Fiscal stimulus brought about by the new administration may not kickstart growth as aggressively as many think, San Francisco Federal Reserve President John Williams told CNBC on Thursday.
"More fiscal stimulus, I think, will have a modest effect on economic growth over the next couple of years," the nonvoting Fed official told "Power Lunch."
President-elect Donald Trump has proposed steep increases in infrastructure spending that he says will stimulate the economy.
Though Williams said he raised his predictions for fiscal stimulus under a Trump presidency, his growth predictions landed well under many analyst estimates that put growth over the next several years to 2 percent and above, with some even calling for 5 percent.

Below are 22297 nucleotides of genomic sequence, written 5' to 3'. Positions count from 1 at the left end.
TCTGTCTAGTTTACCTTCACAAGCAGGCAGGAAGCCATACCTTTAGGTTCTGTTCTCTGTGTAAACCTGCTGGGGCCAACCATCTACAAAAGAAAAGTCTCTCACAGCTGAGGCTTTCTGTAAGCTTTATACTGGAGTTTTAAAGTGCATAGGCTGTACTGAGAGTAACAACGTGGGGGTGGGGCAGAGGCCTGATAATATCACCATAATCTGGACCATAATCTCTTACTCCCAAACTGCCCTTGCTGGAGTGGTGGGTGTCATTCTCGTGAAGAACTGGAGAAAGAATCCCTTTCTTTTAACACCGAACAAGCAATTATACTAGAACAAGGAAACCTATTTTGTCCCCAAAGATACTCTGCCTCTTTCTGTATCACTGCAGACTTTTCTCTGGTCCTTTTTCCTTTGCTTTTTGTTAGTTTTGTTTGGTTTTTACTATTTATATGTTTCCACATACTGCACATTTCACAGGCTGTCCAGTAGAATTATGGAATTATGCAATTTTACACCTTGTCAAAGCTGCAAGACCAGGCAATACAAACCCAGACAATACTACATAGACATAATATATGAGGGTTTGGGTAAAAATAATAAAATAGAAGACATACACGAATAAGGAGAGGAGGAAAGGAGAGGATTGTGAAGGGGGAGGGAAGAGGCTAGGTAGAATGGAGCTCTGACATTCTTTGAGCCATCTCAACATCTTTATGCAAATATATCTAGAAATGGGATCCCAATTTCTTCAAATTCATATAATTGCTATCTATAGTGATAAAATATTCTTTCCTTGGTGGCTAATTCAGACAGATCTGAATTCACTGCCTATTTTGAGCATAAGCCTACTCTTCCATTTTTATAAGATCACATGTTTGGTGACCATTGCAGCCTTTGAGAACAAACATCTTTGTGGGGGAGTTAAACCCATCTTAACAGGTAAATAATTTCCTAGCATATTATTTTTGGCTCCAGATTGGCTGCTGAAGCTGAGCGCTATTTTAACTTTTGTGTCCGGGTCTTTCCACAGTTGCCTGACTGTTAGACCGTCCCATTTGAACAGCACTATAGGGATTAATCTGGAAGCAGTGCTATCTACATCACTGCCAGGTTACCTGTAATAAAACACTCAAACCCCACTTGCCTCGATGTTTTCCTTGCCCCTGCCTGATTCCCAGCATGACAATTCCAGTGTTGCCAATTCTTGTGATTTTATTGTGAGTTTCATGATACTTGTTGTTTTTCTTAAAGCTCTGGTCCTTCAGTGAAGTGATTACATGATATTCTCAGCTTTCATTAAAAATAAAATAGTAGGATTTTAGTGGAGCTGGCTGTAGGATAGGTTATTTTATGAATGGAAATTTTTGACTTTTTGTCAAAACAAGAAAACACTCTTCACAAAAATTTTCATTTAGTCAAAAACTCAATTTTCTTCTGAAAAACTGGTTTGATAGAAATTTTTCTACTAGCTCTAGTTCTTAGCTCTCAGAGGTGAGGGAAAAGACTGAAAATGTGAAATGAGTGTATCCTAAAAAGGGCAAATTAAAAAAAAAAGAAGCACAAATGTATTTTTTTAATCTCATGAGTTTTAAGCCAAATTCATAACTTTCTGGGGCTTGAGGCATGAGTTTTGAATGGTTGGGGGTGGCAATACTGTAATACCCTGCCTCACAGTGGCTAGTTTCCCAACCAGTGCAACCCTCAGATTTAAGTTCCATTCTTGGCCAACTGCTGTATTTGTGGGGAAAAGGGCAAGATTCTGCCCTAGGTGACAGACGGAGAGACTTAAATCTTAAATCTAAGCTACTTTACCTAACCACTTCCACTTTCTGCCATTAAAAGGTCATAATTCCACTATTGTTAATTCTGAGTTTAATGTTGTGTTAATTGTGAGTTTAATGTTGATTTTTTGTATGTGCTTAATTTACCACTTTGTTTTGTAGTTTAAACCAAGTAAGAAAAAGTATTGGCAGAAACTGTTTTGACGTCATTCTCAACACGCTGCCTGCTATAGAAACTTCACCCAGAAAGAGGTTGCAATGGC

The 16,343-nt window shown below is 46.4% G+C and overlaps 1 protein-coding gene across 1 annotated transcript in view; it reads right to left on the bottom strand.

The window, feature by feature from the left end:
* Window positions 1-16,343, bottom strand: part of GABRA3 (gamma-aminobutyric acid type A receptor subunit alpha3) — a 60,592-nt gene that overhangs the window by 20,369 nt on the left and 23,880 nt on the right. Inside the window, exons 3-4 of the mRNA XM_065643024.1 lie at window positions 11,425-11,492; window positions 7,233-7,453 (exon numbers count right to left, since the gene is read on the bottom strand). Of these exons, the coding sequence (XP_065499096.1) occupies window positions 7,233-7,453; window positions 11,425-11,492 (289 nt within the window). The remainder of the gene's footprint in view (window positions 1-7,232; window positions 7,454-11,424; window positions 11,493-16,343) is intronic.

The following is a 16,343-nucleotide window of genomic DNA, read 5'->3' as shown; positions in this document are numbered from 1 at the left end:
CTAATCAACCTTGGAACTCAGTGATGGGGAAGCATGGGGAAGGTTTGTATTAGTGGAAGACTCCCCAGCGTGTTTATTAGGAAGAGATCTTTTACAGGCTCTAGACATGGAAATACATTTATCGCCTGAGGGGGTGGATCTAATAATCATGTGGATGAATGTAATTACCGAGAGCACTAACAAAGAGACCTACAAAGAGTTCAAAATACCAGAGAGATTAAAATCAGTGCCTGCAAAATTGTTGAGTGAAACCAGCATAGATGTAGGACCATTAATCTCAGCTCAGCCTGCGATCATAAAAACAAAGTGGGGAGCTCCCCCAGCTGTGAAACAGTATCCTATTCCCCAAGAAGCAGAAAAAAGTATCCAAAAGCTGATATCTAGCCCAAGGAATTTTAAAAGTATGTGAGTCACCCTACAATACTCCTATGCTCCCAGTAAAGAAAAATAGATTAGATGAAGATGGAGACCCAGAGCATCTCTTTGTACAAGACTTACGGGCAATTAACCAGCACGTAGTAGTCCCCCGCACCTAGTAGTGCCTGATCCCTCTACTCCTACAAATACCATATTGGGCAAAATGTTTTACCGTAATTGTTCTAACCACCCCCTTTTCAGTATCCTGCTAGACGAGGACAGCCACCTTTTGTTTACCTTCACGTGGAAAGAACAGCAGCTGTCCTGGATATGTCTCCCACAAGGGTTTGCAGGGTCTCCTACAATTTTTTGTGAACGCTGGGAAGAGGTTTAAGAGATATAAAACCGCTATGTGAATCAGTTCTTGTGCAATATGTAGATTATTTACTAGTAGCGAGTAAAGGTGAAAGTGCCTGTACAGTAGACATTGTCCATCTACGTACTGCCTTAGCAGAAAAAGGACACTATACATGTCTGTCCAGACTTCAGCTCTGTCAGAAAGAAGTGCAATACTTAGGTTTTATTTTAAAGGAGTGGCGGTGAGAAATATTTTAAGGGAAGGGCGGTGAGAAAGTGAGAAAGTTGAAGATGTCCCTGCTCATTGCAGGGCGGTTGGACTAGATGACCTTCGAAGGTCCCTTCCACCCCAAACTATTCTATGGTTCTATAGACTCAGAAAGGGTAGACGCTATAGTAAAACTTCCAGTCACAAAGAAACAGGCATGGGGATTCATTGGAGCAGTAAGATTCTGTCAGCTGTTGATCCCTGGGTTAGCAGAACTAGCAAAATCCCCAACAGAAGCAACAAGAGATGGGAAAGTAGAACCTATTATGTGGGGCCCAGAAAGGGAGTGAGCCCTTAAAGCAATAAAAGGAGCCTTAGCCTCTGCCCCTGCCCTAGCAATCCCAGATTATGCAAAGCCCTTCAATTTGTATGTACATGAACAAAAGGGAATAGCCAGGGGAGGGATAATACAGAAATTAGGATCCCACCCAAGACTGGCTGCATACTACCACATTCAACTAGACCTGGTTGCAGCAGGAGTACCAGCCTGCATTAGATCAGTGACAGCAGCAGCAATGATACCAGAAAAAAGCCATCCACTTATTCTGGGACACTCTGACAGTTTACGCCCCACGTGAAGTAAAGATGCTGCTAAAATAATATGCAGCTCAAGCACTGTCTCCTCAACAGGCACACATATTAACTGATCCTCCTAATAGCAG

"My view, in terms of the demographic and productivity trends that we've been seeing for the last decade or so is that growth is likely to be 1½ to 1¾ percent," Williams said.
However, investments in a few key areas could brighten those prospects, Williams added.
"If we can find ways to do lot more investment in our people, in technology, more broadly in infrastructure, I think we can shift that upwards," he said. "But right now, my view is that a lot of the fiscal stimulus that people have been talking about would have a relatively modest effect."